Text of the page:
Science has another entry in their Origins: A History of Beginnings series. This time the entry concerns Kenyanthropus platyops. The fossil was the subject of a presentation at a meeting of the Royal Society in London .
Fred Spoor gave the presentation – which was a response to White’s criticisms:
In London, Spoor responded to such arguments with a new, detailed study. He concluded from computed tomography scans that the upper jaw, or maxilla, had suffered much less distortion than the rest of the cranium. So he focused on that bone, correcting for the distortion present. He measured distances among several “landmarks” on the maxilla, including the point at which the cheekbone attaches to it, the extent of its forward projection, and the orientation of its tooth sockets. He used the same landmarks on A. afarensis specimens, the roughly 4-million-year-old A. anamensis, later australopithecines, and modern humans, chimps, and gorillas. Then he crunched the measurements in a computer-assisted analysis called principal component analysis to reveal the variability among the specimens. The result: Kenyanthropus fell cleanly outside the range of variation in all the other samples. “Species diversity existed at 3.5 million years ago, and this justifies assigning a new taxon,” Spoor concluded.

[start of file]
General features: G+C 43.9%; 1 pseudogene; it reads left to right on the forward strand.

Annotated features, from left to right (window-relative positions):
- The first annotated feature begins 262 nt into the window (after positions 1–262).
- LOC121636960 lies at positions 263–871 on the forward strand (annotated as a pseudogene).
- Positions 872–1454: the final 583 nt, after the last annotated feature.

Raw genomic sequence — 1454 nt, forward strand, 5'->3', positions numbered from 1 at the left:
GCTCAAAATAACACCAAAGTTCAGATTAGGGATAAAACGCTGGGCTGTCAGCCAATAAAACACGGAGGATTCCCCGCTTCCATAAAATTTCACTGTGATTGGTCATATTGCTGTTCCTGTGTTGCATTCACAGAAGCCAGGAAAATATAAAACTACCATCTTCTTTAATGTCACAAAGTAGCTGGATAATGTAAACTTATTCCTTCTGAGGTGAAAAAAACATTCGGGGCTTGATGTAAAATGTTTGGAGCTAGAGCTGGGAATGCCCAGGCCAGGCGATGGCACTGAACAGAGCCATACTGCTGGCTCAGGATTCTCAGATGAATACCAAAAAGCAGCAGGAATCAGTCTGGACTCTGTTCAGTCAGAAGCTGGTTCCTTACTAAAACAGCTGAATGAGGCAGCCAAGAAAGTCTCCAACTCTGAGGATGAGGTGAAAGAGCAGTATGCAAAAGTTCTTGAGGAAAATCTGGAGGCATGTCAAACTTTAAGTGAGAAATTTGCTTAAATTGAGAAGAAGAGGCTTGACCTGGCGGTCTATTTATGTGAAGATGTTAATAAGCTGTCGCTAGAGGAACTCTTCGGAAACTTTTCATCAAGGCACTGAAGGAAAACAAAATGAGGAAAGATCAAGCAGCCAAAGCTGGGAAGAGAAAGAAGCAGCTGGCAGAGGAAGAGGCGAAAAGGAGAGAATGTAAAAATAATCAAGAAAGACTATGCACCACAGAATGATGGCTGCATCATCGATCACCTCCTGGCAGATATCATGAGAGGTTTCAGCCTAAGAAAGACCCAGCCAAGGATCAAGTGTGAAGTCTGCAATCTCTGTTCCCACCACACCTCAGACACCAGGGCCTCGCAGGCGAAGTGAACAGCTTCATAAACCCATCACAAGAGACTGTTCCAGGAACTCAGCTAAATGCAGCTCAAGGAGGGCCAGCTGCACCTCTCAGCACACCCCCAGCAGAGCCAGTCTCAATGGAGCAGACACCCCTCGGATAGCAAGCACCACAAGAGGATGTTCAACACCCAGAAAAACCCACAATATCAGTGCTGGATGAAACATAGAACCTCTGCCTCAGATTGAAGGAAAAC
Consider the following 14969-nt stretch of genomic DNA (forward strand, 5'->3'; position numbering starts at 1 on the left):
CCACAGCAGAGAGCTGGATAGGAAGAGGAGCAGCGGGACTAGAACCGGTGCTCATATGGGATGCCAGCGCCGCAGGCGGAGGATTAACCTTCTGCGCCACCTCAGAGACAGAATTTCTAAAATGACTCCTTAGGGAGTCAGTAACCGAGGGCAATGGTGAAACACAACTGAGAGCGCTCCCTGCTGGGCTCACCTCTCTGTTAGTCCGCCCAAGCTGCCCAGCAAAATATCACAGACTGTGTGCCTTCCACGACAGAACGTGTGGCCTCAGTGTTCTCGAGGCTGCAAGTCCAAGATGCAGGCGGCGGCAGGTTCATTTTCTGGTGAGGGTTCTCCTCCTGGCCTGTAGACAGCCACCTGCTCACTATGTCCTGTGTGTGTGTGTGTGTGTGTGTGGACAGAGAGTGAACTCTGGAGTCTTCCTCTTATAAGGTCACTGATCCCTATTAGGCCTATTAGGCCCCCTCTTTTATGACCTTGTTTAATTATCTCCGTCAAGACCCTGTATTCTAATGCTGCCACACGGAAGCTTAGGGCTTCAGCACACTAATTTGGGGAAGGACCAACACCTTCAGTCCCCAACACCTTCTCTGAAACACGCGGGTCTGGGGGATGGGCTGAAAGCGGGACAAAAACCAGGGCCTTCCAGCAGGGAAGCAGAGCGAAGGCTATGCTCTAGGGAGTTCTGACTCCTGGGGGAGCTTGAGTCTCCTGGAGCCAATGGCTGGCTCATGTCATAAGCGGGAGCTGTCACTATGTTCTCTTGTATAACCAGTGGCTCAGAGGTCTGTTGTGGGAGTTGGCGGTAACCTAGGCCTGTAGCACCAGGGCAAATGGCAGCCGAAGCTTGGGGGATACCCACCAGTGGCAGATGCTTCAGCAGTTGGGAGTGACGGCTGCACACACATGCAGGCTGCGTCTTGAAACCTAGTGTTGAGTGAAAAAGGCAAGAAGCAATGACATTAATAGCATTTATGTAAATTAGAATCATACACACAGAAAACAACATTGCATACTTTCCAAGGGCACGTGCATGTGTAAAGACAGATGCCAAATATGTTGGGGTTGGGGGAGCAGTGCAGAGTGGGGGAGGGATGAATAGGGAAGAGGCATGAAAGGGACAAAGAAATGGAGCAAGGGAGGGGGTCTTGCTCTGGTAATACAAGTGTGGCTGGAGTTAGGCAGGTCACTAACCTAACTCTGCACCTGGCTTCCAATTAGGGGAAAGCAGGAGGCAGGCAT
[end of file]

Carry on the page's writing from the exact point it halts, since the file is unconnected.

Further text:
White, also at the meeting, was skeptical.
Spoor’s study will be published in Philosophical Transactions of the Royal Society B: Biological Sciences in Spring 2010 and let’s hope it’s open access…